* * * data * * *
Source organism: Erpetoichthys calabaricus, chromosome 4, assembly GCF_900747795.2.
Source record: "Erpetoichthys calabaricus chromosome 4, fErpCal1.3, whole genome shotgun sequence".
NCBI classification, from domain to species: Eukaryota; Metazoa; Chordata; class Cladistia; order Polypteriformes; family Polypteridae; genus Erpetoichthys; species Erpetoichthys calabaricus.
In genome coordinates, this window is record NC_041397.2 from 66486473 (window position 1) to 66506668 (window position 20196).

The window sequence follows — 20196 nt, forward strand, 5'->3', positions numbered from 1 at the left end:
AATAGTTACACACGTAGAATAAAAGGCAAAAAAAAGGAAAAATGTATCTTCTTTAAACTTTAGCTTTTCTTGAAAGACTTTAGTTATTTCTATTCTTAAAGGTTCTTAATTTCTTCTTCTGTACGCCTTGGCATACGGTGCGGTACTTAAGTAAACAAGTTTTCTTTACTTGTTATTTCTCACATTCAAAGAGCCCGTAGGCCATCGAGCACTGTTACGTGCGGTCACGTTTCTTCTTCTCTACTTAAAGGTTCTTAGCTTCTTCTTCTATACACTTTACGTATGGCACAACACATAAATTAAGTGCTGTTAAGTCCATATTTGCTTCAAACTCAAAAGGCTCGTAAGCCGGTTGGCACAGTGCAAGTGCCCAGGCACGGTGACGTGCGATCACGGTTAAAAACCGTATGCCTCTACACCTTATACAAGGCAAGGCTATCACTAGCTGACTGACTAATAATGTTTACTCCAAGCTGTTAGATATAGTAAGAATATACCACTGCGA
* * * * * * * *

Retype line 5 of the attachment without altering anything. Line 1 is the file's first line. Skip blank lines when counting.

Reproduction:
The window sequence follows — 20196 nt, forward strand, 5'->3', positions numbered from 1 at the left end: